Unopposed at the Courthouse
Back in 1979, the competition to become Alexandria's next commonwealth's attorney was fierce. Prompted by the resignation of John Cowhig in a Bingo-and-sex scandal, a heated special election featured former Republican Commonwealth's Attorney John Kennahan, former prosecutor Barry Poretz and acting commonwealth's attorney John Kloch, who won that election and served several terms before becoming a Circuit Court judge.
Then, in 1997, acting commonwealth's attorney Randy Sengel faced defense attorney Bob Battle in a Democratic primary. Now that Sengel is stepping down from the office after serving four terms, assistant commonwealth's attorney Bryan Porter will sail into office unopposed — no Democrats emerged to challenge him in the primary and no Republicans stepped forward to stand against him in November.
"My philosophy is that the Republican Party has an obligation to find candidates and run them because a true democracy is best served by giving citizens choices," said Tom Fulton, chairman of the Alexandria Republican City Committee. "But I was not successful in making that argument."
For the first time in recent memory, a commonwealth's attorney will be elected without any opposition at all, either from his party or an opposing party. Although some may feel that's bad for democracy, Porter argues it's probably a good thing for law and order in Alexandria.
"I'm relieved because it allows me to focus on doing what I love to do, which is prosecuting cases," said Porter, who has been a prosecutor since 2001. "It has given me the ability to focus on some very serious cases this summer, whereas if I was running a seriously contested campaign I might not be able to give as much attention to my job."
Del. Charniele Herring (D-46), who also serves as the chairwoman of the Democratic Party of Virginia, may not have an opponent for her House seat this fall. But she is involved in another campaign — going after current Republican Attorney General Ken Cuccinelli, who is running for governor.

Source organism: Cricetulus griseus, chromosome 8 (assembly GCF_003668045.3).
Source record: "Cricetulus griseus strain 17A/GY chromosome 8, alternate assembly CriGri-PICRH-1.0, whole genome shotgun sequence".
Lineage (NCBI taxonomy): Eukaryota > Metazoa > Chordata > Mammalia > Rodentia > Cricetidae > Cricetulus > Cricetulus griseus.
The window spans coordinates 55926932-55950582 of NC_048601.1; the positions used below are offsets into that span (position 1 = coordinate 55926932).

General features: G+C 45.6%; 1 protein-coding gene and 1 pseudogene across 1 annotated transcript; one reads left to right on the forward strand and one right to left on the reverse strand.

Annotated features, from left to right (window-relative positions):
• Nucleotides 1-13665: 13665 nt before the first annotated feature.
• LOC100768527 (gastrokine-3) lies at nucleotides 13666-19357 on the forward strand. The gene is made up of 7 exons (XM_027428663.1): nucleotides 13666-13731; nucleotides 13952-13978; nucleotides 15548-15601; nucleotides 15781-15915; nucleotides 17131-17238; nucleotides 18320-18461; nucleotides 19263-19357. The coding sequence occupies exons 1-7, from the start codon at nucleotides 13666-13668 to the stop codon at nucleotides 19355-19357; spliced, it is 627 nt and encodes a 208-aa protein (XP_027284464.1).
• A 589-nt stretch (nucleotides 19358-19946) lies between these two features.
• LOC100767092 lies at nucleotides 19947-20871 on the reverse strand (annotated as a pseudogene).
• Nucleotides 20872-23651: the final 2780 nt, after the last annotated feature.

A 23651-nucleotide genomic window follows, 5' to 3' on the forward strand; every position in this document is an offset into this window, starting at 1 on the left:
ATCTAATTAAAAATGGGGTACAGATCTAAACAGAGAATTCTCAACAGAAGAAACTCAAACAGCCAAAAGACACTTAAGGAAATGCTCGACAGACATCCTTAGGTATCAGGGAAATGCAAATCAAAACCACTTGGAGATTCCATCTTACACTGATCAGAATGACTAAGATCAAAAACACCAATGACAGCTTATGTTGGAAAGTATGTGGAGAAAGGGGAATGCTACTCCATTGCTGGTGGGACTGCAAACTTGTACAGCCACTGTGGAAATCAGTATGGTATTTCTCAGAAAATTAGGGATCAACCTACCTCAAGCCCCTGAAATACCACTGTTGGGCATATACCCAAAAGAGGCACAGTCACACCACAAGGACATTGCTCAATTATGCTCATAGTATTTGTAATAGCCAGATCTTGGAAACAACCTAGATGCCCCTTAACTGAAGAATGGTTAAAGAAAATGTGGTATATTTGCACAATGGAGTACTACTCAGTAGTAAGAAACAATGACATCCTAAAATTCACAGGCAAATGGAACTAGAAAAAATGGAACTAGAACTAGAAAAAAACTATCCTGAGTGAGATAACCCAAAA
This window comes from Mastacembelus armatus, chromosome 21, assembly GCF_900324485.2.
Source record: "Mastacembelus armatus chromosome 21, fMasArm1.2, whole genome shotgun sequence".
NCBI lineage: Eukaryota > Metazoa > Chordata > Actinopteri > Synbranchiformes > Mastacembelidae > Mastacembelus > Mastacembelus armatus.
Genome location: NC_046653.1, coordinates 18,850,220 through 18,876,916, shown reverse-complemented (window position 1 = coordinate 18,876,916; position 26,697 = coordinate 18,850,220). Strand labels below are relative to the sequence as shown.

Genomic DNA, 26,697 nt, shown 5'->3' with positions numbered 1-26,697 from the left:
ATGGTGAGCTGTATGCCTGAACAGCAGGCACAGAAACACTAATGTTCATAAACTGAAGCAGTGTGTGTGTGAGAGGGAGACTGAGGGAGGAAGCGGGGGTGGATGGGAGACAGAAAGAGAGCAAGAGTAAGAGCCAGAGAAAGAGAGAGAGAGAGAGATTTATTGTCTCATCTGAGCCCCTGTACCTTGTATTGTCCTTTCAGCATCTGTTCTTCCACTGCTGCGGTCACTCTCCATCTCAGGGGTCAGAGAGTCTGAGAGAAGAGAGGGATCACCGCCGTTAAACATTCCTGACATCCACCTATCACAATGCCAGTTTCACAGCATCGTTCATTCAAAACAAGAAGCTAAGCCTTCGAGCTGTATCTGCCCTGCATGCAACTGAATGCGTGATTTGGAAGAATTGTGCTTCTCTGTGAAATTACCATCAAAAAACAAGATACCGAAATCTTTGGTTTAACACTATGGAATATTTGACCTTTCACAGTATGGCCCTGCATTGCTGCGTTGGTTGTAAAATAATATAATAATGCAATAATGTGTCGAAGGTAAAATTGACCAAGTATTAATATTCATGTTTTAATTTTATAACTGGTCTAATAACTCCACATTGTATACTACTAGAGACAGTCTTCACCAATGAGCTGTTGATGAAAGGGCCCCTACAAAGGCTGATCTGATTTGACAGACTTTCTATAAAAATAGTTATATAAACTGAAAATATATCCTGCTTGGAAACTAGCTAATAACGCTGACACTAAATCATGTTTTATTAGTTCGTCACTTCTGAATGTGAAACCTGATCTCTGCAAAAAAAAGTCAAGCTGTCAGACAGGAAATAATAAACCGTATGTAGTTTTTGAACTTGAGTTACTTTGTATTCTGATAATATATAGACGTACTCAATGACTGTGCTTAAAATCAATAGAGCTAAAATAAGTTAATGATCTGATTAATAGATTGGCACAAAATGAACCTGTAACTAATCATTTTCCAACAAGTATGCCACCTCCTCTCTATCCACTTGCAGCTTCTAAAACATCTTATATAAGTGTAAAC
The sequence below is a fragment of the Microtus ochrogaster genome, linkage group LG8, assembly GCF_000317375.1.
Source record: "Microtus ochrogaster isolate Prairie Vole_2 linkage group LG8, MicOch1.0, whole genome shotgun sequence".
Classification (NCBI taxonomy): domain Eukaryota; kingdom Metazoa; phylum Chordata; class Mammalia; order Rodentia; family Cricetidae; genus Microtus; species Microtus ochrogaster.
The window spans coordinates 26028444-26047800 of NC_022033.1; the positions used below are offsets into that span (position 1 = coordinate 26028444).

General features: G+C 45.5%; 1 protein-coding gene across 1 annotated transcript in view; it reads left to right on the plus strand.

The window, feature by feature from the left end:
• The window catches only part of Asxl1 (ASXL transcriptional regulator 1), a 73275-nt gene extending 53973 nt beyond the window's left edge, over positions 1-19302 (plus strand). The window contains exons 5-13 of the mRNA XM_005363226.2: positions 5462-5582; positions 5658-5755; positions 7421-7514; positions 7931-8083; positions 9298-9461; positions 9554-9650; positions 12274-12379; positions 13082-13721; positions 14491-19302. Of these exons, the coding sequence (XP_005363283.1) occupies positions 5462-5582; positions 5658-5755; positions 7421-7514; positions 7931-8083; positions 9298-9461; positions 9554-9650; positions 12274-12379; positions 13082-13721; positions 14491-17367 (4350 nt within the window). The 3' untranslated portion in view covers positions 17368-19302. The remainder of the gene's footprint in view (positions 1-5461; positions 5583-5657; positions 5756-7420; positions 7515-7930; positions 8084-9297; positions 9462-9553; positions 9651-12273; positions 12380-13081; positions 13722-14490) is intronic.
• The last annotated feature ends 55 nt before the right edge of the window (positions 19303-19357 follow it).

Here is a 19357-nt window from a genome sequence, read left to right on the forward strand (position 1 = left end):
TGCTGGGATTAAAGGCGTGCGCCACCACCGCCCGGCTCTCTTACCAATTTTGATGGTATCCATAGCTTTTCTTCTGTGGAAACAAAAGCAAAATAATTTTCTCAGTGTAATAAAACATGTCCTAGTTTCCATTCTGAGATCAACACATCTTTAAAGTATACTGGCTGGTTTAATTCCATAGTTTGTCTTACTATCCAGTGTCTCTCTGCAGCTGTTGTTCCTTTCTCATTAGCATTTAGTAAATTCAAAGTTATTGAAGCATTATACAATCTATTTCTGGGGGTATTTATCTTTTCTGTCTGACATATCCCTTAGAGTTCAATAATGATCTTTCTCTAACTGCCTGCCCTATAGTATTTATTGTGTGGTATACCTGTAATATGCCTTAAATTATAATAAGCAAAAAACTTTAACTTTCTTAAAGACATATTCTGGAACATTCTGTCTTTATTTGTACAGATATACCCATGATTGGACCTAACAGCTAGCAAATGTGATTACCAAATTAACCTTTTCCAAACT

This week, Herring led the charge for the governor to "come clean" about his ties to Star Scientific CEO Jonnie Williams, the Virginia businessman at the center of a growing scandal involving previously undisclosed gifts to Republican Gov. Bob McDonnell. Cuccinelli has tried to distance himself from the scandal, although the attorney general also received $18,000 worth of gifts from Williams and Star, $5,000 of which he failed to report initially.
"Virginians deserve better than leaders who embroil themselves in conflicts of interest and then wait until they are caught to acknowledge the impropriety of their actions," said Herring. "If he ever wants to repair that trust he should come clean today.”
Republicans say Cuccinelli has already come clean, including a press conference detailing all of Cuccinnelli's ties to Williams and Star Scientific. As a result, they respond to Herring's comments with a sense of indifference. But University of Virginia Center for Politics analyst Kyle Kondik said the fact that the attorney general has already had to revise his disclosure forms once gives the Democrats an opening.
"It's not necessarily unreasonable to question whether he would need to revise more," said Kondik. "It may be a cheap trick, but that's politics."
Never Too Early
This year may feature the most expensive race for governor in Virginia history. And next year will feature the congressional mid-terms. After that, 2015 will spotlight the Virginia state Senate as well as the race for Alexandria City Council. But it's never too soon to be thinking about 2016.
A new poll out this week by Quinnipiac University features a number of theoretical presidential match-ups in Virginia, which is expected to be a key swing state once again.
The poll is good news for former Secretary of State Hillary Clinton, who comes out ahead against New Jersey Gov. Christ Christie, 45 percent to 40 percent as well as Kentucky Sen. Rand Paul, 51 percent to 37 percent. Results are more mixed for Vice President Joe Biden, though. Christie beats Biden 46 percent to 38 percent although Biden beats Paul 47 percent to 40 percent.